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When the relatively straightforward ‘out of court’ route for placing a company into administration is not available, it is necessary to make an application to the court for an administration order. Far from a rubber stamping exercise, recent case law shows that the courts will carefully scrutinise the evidence in support of such applications.

The legal approach 

The court has discretion as to whether to make an administration order, even if it is satisfied that the company is or is likely to become unable to pay its debts and one of the purposes of administration is reasonably likely to be achieved by granting the order.

Factors balanced by the court in considering whether the purposes can be achieved

  1. Reliability of evidence

Where a director seeks an administration order, his evidence must be “reliable”. This not only means that it must be accurate, but also that all relevant facts are given and that all explanations, judgments, estimates and opinions are credible and backed up by the supporting evidence.[6]

  1. The additional powers and duties of a liquidator

Certain claims, for example wrongful trading, can only be brought where the company is put into liquidation. The court may favour a liquidation for this reason.[1][2]

If there is an outstanding winding up petition, the court may wish to protect the commencement date of the liquidation. This might be relevant where there have been payments which were made between the presentation of the winding up petition and the date of the order which would be void[3] or to keep antecedent transactions within the relevant time[4].

Liquidators have a duty to report on the company’s failure and its dealings and affairs. This was considered beneficial in a case where the court felt that the directors’ evidence was unreliable. However, the requirement for an investigation does not, alone, justify the appointment of a liquidator rather than an administrator.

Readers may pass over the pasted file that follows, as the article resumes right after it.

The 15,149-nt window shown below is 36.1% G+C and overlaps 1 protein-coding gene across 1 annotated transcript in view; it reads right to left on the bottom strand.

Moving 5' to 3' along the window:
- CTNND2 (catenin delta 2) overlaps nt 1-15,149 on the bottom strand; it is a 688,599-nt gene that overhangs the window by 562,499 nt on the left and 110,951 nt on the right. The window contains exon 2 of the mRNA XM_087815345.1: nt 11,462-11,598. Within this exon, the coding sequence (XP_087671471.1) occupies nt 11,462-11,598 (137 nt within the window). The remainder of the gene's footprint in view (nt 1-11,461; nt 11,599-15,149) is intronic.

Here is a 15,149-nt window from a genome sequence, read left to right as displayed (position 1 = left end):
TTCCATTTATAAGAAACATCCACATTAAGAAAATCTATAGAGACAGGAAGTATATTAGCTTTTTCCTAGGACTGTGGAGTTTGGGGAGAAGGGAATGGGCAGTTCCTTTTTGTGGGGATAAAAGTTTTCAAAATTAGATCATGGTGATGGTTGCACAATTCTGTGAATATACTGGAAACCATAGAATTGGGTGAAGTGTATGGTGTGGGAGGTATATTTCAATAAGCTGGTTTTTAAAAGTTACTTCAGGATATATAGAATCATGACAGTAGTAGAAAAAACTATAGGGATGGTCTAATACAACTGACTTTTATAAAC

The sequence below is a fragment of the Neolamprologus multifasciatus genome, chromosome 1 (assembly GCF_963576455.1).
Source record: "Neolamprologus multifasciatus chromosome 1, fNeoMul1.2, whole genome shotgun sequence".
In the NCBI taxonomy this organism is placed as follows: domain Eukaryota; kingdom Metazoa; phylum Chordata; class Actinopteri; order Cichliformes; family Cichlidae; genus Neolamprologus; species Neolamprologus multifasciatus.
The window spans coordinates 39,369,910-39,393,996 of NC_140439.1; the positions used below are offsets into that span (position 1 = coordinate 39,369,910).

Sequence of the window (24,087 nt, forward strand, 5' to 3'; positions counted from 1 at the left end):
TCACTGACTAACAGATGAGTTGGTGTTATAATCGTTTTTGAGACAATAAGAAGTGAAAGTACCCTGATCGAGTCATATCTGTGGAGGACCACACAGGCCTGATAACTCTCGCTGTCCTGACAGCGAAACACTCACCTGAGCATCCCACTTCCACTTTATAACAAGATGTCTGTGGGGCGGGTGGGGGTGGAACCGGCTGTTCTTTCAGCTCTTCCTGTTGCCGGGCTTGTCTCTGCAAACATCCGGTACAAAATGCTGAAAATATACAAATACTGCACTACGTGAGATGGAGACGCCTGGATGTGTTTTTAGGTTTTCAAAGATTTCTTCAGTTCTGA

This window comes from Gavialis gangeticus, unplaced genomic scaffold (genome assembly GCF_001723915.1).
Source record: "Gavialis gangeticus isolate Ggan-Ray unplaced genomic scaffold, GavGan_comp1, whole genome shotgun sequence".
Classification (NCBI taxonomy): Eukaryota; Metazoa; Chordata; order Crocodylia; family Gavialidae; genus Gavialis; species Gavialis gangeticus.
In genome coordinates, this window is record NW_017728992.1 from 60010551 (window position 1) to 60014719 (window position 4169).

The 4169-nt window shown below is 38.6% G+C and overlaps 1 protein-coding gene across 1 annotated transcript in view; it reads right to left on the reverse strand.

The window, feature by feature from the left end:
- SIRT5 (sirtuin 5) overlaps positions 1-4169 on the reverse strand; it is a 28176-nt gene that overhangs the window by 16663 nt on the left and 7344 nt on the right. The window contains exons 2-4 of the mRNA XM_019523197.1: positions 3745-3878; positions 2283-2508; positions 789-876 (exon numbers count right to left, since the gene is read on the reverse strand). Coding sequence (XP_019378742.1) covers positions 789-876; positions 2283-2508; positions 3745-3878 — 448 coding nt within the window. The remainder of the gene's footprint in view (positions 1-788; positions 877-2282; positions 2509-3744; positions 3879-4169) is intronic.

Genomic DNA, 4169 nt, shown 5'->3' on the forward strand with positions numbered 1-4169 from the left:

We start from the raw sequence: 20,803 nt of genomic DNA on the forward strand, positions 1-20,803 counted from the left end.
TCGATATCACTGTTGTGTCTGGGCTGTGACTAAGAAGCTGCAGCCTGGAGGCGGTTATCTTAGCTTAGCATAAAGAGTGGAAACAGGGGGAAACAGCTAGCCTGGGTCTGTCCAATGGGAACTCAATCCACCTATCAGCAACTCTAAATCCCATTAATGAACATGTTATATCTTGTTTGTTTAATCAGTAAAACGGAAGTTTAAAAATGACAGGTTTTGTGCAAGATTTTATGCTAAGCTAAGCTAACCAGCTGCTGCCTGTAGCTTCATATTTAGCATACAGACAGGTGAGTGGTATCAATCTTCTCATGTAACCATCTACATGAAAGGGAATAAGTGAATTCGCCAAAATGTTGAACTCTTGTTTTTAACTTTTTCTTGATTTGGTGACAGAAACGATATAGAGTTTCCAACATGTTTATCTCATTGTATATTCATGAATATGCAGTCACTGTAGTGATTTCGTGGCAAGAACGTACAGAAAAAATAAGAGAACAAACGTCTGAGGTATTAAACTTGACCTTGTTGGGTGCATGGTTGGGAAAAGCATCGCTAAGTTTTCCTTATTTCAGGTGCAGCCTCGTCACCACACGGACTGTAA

1. Evidence of potential administrators

The potential administrator appears as an officer of the court, and as such his opinion must be provided, “carefully, with an independent mind and on the basis of a critical assessment of the position of the company and the proposals put forward.”[5] Where the administrator does not question the director’s evidence where it ought to be questioned, or does not re-consider his opinion in light of relevant new facts, the court may not be prepared to give much weight to his view that the purposes of the administration are likely to be achieved.

  1. The view of the company’s creditors

The court will take into account the opinion of the creditors[6], though their opposition to an administration order is not fatal.

Lessons to be learnt

The courts will not simply ‘rubber stamp’ an application for an administration order. Applicants should provide reliable evidence to the court, backed by that of a diligent proposed administrator.

Where there are potential claims against directors, an administration order should not be sought in an attempt to avoid liability. However, in any event, the court has the discretion to pursue the best course of action for the creditors as a whole, which may not be an administration order even where the purposes of administration can be achieved.

This post was edited by Su Garner. For more information, email blogs@gateleyuk.com.

[1] Re Brown Bear Foods Ltd Shaw v Webb and others [2014] All ER (D) 101 (Apr)

[2] Integeral Ltd, Re [2013] EWHC 164 (Ch)

[3] s127 Insolvency Act 1986

[4] s240 Insolvency Act 1986

[5] Data Power Systems Ltd v Safehosts (London) Ltd [2013] EWGC 2479 (Ch)

[6] Bowen Travel Ltd, Re [2012] EWHC 3405 (Ch)


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This blog is intended only as a synopsis of certain recent developments. If any matter referred to in this blog is sought to be relied upon, further advice should be obtained.